Increases in education spending have little correlation with actual student counts, data show
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Increases in education spending have little correlation with actual student counts, data show

Our analyses show almost universal education spending increases across all states between 2002 and 2020 while at the same time, many states struggled to cope with shrinking K-12 student enrollments.

The latest update to Reason Foundation’s K-12 Education Spending Spotlight provides a snapshot of K-12 education finance in all 50 states and the District of Columbia from 2002 to 2020. Based on the newest Census Bureau data available for the 2020 fiscal year, Reason’s Spending Spotlight shows how school spending and student enrollment changed before COVID-19 hit and the pandemic’s impact on both. 

Between 2002 and 2020, 49 out of 50 states increased their inflation-adjusted per-pupil education spending. North Carolina was the only state that did not increase its inflation-adjusted education spending during that period.

On average, between 2002 and 2020, nationwide K-12 education spending increased by more than $3,200 per pupil, or by 25%.

Reason’s K-12 Spending Spotlight illustrates that many states increased their education funding even as they were losing students. In fact, 22 states experienced declining student enrollments between 2002 and 2020. Yet, all of those states losing students, except Michigan, increased their overall K-12 education inflation-adjusted education spending during that time. 

For example, New York’s inflation-adjusted revenue increased by $26.4 billion between 2002 and 2020. This is a 51% increase in spending. Yet, New York’s overall K-12 student enrollment dropped by 11% during that time.

Similarly, Illinois’ K-12 enrollment has declined by more than 6% since 2002 but the state increased its per-pupil revenue by more than $7,100 in inflation-adjusted dollars between 2002 and 2020. In total, Illinois increased its inflation-adjusted education spending by $12 billion even though it was serving fewer students.

These examples illustrate a ubiquitous disconnect between education funding and student enrollment. For nearly 20 years, state policymakers have almost universally embraced policies that increased education funding regardless of how their state’s K-12 student population might be changing.

The COVID-19 pandemic has only accelerated existing enrollment declines in K-12 education. For instance, New York and California–home to the two largest public school districts in the nation–witnessed statewide enrollments decline by 5.9% and 4.4% respectively between 2020 and 2022.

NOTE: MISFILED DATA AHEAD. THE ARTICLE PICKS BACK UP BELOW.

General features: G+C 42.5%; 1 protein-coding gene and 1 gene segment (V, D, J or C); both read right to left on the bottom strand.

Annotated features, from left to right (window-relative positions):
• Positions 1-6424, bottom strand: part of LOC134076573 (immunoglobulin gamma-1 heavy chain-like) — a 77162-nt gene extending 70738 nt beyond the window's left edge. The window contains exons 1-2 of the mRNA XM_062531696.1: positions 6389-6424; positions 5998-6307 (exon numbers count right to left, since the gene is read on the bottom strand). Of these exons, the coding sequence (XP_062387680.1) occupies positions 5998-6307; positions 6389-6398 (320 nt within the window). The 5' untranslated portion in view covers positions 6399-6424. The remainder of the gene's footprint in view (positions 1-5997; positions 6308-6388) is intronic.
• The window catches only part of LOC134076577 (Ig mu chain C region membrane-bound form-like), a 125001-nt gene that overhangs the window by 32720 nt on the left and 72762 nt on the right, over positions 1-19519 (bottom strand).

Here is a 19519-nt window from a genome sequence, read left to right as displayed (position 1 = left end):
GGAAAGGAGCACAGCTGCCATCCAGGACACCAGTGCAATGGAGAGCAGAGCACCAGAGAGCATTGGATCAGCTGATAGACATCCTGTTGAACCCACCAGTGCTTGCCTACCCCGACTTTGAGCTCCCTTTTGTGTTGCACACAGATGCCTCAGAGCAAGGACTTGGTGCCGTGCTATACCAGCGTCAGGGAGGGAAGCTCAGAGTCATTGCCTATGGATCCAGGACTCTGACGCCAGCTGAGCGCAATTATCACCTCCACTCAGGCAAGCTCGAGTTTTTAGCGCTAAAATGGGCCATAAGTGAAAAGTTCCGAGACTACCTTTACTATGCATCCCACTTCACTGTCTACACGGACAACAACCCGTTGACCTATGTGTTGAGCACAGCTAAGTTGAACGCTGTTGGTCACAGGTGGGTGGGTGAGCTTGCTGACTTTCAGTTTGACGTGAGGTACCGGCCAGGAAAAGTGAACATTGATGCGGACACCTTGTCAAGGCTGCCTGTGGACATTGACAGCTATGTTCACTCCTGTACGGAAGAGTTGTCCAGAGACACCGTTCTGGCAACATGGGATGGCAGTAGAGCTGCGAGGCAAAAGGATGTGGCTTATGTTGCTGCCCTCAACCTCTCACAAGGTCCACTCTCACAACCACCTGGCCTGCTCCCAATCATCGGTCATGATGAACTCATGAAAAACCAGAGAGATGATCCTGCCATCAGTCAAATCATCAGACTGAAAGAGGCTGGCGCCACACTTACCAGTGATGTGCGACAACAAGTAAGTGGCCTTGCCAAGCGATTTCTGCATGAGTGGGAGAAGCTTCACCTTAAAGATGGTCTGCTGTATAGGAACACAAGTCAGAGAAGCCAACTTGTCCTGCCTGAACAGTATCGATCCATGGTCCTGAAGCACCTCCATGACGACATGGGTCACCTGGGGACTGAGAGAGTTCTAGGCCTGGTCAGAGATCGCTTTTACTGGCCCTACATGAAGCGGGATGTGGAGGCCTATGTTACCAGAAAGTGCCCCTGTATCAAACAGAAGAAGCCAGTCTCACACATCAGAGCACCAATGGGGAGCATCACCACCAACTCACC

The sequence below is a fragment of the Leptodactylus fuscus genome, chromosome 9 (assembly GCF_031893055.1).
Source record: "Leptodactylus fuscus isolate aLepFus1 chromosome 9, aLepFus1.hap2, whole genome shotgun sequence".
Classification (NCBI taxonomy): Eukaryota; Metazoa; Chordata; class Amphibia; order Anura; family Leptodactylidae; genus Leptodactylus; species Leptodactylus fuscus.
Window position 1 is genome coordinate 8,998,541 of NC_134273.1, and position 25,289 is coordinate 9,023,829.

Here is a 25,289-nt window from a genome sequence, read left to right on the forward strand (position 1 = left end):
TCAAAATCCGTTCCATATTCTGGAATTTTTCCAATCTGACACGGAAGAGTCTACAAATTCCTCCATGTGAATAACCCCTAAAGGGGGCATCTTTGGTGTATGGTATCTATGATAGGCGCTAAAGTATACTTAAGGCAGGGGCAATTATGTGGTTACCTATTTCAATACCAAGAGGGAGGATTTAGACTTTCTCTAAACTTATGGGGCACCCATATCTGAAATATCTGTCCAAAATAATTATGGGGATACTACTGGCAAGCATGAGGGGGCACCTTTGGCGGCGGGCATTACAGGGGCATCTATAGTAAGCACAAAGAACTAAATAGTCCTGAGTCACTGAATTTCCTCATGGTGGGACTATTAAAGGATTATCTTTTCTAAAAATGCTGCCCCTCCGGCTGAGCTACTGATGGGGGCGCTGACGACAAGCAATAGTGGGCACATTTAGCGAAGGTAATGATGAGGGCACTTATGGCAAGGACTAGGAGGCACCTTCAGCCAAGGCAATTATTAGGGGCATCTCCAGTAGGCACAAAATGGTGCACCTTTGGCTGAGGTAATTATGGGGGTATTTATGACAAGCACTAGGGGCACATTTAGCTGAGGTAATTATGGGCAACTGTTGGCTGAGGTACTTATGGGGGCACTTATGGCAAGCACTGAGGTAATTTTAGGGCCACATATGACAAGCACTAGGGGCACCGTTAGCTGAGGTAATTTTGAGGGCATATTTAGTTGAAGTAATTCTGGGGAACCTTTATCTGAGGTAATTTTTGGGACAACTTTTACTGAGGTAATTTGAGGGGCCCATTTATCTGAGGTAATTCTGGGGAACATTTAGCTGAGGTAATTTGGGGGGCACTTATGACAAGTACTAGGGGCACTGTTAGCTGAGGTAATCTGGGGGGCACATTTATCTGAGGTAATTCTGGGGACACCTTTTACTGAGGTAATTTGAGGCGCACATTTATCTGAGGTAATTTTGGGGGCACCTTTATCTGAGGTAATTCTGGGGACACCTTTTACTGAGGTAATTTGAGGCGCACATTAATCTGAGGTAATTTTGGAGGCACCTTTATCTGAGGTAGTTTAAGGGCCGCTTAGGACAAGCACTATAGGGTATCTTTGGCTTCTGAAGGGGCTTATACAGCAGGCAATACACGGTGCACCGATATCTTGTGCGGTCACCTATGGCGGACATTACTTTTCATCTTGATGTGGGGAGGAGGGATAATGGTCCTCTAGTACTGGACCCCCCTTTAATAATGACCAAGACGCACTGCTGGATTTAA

Despite the drop in student enrollments during the pandemic, California policymakers recently approved increasing K-12 education funding by $9 billion for the 2023 school year–an increase of nearly 13%.

The enrollment declines in those states were not anomalous as the American Enterprise Institute’s Return to Learn Tracker pointed out, “Nineteen of 46 states declined by 3% or more and [only] five states saw net gains from 2020 and 2022.”

Families dissatisfied with their public school options during the pandemic chose alternative education options, such as homeschooling and private schools at record rates. In fact, the Associated Press reported that homeschooling participation increased by 63% during the 2020-21 school year, only dropping by 17% during the following academic year. At the same time, Catholic private schools’ enrollments–defying waning projections–increased by more than 62,000 students nationwide between the 2020-21 and 2021-22 school years.

The student enrollment losses experienced during the pandemic will only build upon the declines that nearly half of the states saw between 2002 and 2020. 

With federal stimulus dollars flowing freely until 2024, many school districts won’t feel the fiscal effects of lower enrollment rates for the next several years, especially since many states have implemented hold-harmless provisions in response to the pandemic.

In an Education Commission of the States’ brief, Eric Syverson and Chris Duncombe explained that “these policies typically allow districts to use their prior year, pre-pandemic enrollment or attendance numbers to receive the same amount of funding for the current year.”

Twenty-two states extended their temporary hold harmless provisions through at least the 2021-22 school year, ensuring that they would continue to receive the same per pupil funding as in 2020, despite changing K-12 enrollments. Illinois and three other states have committed to holding school districts harmless through the 2023-24 school year. 

To avoid flat-footed responses to an impending fiscal cliff, “school districts should get their fiscal houses in order now, while they have flexibility in their budgets,” Reason Foundation’s Aaron Garth Smith pointed out in The 74.

While COVID-19 exacerbated existing enrollment trends, the nearly 20-year decline in student enrollment means that policymakers have had more than enough time to read the tea leaves and prepare for funding changes.

This means that state policymakers must reverse course. Instead of allowing bureaucracy and special interest groups to drive K-12 education funding, policymakers should ensure that funding corresponds to actual students in classrooms. 

Reason Foundation’s K-12 Education Revenue Spending Spotlight is available here.